Separate reports released Tuesday offered differing strategic advice and policy recommendations for lawmakers grappling with the repeal and replacement of the Affordable Care Act.
A new report by The Committee for a Responsible Federal Budget says any repeal-and-replace legislation should embody three basic principles: Reduce the national debt, replace or strengthen the health care law’s cost-control measures, and maintain or improve Medicare solvency.
A similar report by the Urban Institute urged lawmakers to address complaints and correct problems with the health law through legislative fixes rather than the disruptive process of repealing and replacing the law.
If Congress adopts a “repeal and delay” proposal that sets dates for terminating the law’s coverage provisions, the committee says, the bill should include three additional core components: Continue the law’s revenue-generating provisions as long as coverage provisions are retained, make sure the savings from repeal can finance any replacement and ensure the law’s replacement is done in a timely and fiscally responsible manner.
“With the national debt at post-WWII era record-high levels and growing unsustainably, it is important that changes to the ACA be fiscally responsible,” the committee analysis said.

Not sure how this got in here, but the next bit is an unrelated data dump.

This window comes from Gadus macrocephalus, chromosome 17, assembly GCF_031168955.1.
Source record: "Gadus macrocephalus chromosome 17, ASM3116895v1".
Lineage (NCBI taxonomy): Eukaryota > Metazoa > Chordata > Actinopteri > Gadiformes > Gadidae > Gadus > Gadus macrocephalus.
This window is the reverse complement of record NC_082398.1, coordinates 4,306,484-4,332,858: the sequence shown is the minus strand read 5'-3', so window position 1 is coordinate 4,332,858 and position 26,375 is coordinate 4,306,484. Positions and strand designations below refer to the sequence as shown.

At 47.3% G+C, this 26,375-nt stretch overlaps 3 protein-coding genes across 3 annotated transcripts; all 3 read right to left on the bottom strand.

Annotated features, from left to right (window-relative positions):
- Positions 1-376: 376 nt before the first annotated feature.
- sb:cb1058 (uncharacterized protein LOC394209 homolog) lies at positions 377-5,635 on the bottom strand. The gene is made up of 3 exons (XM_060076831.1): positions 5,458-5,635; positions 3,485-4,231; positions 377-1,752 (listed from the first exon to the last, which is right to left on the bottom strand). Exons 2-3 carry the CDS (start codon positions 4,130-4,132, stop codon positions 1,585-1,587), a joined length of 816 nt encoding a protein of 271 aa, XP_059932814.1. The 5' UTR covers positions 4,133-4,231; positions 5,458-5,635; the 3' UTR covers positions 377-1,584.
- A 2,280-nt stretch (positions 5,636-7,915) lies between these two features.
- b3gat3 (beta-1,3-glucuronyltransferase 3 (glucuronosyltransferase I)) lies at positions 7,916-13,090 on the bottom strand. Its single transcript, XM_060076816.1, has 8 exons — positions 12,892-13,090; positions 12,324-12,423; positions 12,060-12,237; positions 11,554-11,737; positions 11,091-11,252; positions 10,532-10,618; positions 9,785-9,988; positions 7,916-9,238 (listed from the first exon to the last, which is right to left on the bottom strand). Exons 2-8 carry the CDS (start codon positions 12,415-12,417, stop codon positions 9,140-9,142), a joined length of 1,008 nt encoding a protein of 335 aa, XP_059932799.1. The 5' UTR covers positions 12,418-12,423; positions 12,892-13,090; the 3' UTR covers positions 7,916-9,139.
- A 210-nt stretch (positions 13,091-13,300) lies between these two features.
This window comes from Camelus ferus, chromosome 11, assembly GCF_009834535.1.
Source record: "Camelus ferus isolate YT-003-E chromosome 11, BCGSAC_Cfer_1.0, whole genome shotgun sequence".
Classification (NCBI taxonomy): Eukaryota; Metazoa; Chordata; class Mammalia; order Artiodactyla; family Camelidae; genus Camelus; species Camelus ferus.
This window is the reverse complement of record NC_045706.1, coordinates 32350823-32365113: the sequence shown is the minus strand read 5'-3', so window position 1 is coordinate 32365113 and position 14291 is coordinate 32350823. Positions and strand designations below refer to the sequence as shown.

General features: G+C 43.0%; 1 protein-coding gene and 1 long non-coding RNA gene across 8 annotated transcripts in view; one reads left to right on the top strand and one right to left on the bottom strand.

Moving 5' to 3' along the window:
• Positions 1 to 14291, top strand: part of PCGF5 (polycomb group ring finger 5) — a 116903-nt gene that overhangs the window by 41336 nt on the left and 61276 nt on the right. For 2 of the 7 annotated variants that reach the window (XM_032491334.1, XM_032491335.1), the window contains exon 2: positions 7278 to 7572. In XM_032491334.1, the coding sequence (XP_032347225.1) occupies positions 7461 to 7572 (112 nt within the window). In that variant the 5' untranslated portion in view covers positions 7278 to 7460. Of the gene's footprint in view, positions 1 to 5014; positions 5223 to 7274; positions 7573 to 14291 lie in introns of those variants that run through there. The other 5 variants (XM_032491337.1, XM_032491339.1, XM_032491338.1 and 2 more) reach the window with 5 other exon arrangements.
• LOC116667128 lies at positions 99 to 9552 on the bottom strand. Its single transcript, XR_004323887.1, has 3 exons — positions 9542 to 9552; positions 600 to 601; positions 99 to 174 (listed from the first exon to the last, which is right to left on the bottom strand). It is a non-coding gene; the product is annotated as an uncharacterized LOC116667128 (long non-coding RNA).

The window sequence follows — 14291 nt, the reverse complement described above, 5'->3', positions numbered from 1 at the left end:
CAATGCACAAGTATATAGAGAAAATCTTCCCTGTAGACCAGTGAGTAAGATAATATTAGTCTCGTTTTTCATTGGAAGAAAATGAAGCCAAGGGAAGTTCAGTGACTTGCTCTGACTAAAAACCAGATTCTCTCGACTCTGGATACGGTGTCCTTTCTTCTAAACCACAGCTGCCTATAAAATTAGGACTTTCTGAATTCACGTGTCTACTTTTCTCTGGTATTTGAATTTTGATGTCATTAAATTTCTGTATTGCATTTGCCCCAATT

In the Urban Institute report, “Given the possibility of insurance market chaos during the period between repeal and effective replacement and the unavoidable challenges of implementing a new set of reforms, policymakers should ask whether correcting the flaws in the ACA might sufficiently address critics’ major concerns,” institute researchers John Holahan and Linda Blumberg wrote.
The institute’s plan features a package of revisions to address issues related to coverage affordability, variations in premium rates based on age, mandatory benefits requirements, the individual and employer mandates, and the so-called “Cadillac” excise tax on high-cost health plans.
It calls for replacing the law’s penalties for violating the individual mandate, which requires almost everyone to carry health insurance, with a modified version of the late enrollment penalties used in the Medicare Part B and Part D programs.
Institute researchers recommend abolishing the employer mandate, which requires certain employers to provide health coverage for their workers or face a penalty.
“The limited gains in coverage and the revenue it generates have not been worth the controversy it has caused,” Holahan and Blumberg wrote .
The authors advise replacing the law’s Cadillac tax with a cap on the tax exclusion for employer health insurance contributions.
They also call for stabilizing the insurance marketplace by increasing premium tax credits and cost-sharing assistance for those with modest incomes and capping premiums for those with higher incomes at 8.5 percent of annual income.